When Dan Hasty woke up Sunday morning, he expected to spend the day with his eight-month-old daughter, Josie. His wife, Angelina, was treating COVID-19 patients in the emergency room at Spectrum Health Butterworth Hospital in downtown Grand Rapids.
Hasty planned an early morning workout before watching VeggieTales, a Christian television series for children, with his daughter for the remainder of the late morning and early afternoon.
One missed phone call from Detroit Tigers director of broadcasting Stan Fracker altered his schedule and completed a lifelong dream. Fracker left him a voicemail and followed up with an 11 a.m. text message: “Hey, can you call me as soon as possible?”
“My next thought was, ‘Oh, is this the call?’ ” Hasty, 35, told the Free Press on Monday. “I can confidently tell you that it did not take me five minutes to call him back.”
Bally Sports Detroit learned Sunday morning television play-by-play broadcaster Matt Shepard got sick and had to miss the series finale against the Oakland Athletics in California. Longtime radio play-by-play broadcaster Dan Dickerson shifted to television coverage in Shepard’s absence.
TIGERS NEWSLETTER: After savage road trip, time to get Buc wild at Comerica Park
Roughly five hours ahead of first pitch, the Tigers asked Hasty — a 2004 graduate of Sterling Heights Stevenson, a 2008 Central Michigan graduate and the Tigers’ High-A West Michigan Whitecaps play-by-play broadcaster since 2015 — to travel from Grand Rapids to Detroit, where he remotely called his first MLB game on the radio from an empty Comerica Park alongside color analyst Jim Price.
It was the completion of a goal Hasty set in high school.
“I just remember thinking on the way to the ballpark that even though I hadn’t necessarily prepped that day, I had been prepping for what happened yesterday for 20 years,” Hasty said. “I mean, everything I had done was to get to that point, have that moment and leave an impression.”
Harwell helps Hasty
In 2003, Hasty was cut from Stevenson’s varsity baseball team as a junior. His mother, Kathy, penned a letter to the cherished Tigers broadcaster Ernie Harwell, who died in 2010, explaining her son’s interest in broadcasting and frustration about not making the varsity squad.
Two weeks later, Hasty found a letter from Harwell in his mailbox.
I heard that someday you might be a great baseball broadcaster. Don’t mind a few setbacks now and then, just keep on keeping on.
“Really, it felt like the end of one chapter and the beginning of another,” Hasty said. “When I mentioned I was thinking about this for 20 years, that’s probably the day it really started.”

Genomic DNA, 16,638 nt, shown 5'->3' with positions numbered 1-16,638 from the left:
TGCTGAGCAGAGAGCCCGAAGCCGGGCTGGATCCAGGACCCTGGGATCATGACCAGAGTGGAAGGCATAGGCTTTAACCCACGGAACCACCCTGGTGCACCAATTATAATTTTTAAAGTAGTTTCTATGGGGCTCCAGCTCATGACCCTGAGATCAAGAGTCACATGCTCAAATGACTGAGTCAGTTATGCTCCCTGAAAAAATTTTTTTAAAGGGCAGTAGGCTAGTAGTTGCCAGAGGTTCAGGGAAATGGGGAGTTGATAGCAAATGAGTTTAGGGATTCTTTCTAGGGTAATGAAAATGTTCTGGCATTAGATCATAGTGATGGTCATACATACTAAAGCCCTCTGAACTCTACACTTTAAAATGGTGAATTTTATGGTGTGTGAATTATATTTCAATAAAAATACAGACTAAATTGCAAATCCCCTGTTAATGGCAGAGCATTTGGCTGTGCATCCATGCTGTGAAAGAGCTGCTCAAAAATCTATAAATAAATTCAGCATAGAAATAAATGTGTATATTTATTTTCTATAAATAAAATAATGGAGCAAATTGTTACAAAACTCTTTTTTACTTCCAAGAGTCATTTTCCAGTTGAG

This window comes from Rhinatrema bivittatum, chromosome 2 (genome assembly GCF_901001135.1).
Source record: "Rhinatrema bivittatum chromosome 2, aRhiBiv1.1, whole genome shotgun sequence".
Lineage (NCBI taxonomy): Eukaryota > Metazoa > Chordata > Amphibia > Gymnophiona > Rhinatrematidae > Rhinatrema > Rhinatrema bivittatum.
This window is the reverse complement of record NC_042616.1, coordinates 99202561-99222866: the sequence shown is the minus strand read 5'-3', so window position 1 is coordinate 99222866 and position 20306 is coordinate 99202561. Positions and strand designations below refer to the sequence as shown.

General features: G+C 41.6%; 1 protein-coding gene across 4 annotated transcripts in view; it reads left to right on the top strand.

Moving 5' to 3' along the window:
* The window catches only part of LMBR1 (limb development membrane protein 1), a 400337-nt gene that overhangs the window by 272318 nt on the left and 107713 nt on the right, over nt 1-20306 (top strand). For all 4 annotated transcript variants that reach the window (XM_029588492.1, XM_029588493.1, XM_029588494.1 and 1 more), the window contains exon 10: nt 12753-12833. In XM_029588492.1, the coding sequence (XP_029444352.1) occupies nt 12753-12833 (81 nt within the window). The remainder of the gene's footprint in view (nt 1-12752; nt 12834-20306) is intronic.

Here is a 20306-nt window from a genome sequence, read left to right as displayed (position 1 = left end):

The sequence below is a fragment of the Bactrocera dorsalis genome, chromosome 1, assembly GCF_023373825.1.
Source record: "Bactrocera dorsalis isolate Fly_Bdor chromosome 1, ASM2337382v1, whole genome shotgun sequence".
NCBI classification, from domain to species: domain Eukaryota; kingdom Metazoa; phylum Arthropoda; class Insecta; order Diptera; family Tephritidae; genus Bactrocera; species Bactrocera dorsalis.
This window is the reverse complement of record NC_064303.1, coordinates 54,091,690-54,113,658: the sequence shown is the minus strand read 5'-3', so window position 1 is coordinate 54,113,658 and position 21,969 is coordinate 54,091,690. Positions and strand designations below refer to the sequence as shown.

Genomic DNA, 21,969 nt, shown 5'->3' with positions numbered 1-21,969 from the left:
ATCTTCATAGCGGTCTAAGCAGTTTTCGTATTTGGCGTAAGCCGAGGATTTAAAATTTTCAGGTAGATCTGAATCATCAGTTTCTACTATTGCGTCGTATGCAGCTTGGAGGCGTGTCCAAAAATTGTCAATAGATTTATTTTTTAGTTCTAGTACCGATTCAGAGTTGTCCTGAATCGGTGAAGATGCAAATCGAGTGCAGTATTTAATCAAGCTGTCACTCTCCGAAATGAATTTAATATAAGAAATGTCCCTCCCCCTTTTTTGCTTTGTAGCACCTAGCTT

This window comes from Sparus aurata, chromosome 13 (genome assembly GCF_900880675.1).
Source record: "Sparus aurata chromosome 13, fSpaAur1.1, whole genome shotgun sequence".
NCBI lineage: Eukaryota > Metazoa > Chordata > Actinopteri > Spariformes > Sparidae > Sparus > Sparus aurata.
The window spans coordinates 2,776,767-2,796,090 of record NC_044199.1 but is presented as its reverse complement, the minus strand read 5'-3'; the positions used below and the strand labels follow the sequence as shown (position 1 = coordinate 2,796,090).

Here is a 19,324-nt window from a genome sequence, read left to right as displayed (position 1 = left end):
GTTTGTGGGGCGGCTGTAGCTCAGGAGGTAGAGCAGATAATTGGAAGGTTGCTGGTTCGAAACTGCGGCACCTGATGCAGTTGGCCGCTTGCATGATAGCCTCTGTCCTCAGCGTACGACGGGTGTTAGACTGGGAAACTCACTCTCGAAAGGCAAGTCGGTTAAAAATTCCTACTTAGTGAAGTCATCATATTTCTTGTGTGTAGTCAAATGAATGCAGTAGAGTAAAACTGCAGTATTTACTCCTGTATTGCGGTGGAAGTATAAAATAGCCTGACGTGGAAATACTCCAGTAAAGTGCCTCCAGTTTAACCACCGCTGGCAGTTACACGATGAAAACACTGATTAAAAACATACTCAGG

From that point, Hasty has dedicated his career to broadcasting. He believed Harwell had the “greatest job in the world.” He wanted to become just like him. He began to dream about calling baseball games in Detroit.
Hasty thought about those pivotal life moments Sunday at Comerica Park, often between innings of the Tigers’ 3-2 loss to the A’s, concluding a 10-game road trip. He reminded himself numerous times: “This is for all the people who wanted to do the thing that I’m lucky enough to do today.”
It wasn’t easy for Hasty to get here, and that’s why the call-up from his hometown team was more than a participation handout. There were others who could’ve called the game, but the Tigers picked Hasty. They know and trust him.
Hasty’s resume explains. He broadcasted for the Great Lakes Loons, a Los Angeles Dodgers’ affiliate, while attending college. He was the radio voice of the Traverse City Beach Bums, ex-members of the Frontier League, before joining 97.1 WXYT-FM in 2011. He served as the studio host for the Detroit Lions from 2013-15, sports anchor, producer and talk show host.
But Hasty needed to add play-by-play to his resume. He landed in Grand Rapids, home of the Whitecaps. In 2017, he was named Midwest League Broadcaster of the Year.
“My goal is and continues to be a major-league broadcast role,” Hasty said. “I knew I wasn’t going to get the opportunity I had yesterday without more play-by-play experience. After the game Sunday, it certainly felt like a validation of that experience.”
Emotions of first game
As Hasty tossed on his headset in an empty Comerica Park, he realized Sunday’s game marked his first baseball broadcast in 594 days, since Sept. 2, 2019. The Whitecaps, along with the entire minors, had their season canceled in 2020 because of COVID-19.
Because of the pandemic, the Tigers’ radio broadcast isn’t traveling to every road series. Like last season, they’re watching some of the away games on monitors. There’s an all-nine view, giving the broadcaster a look at what they would see if they were in the booth. The other monitor resembles what fans watch on television.
Hasty embraced the foreign way of doing his job as a new challenge. Dickerson called him to share some tips. Shepard contacted him, as well.
“That just made it a lot more fun,” Hasty said.
Hasty’s voice boomed to open the broadcast: “Sunny skies in Oakland, California. Welcome, everybody and good afternoon. It’s at Oakland Coliseum, and it’s Game 4, the final game of a four-game set, as the Tigers try to salvage the final game of the series with the Oakland Athletics.”
When the game ended after two hours and 42 minutes, Hasty marveled at his biggest accomplishment in his young broadcasting career. He is thankful he allowed himself to soak up the experience, one he will surely never forget.
“I really thought it was important to be in the moment,” Hasty said. “Too many people go through life thinking about the next thing they’re going to do and not enough about where they are on that given day. It’s important to focus your energy on the task you have in front of you.
“The Tigers were comfortable enough to give me a call, and that’s not something I take lightly. I understand the huge responsibility. I had been waiting for that forever. I was a little nervous but a lot more excited.”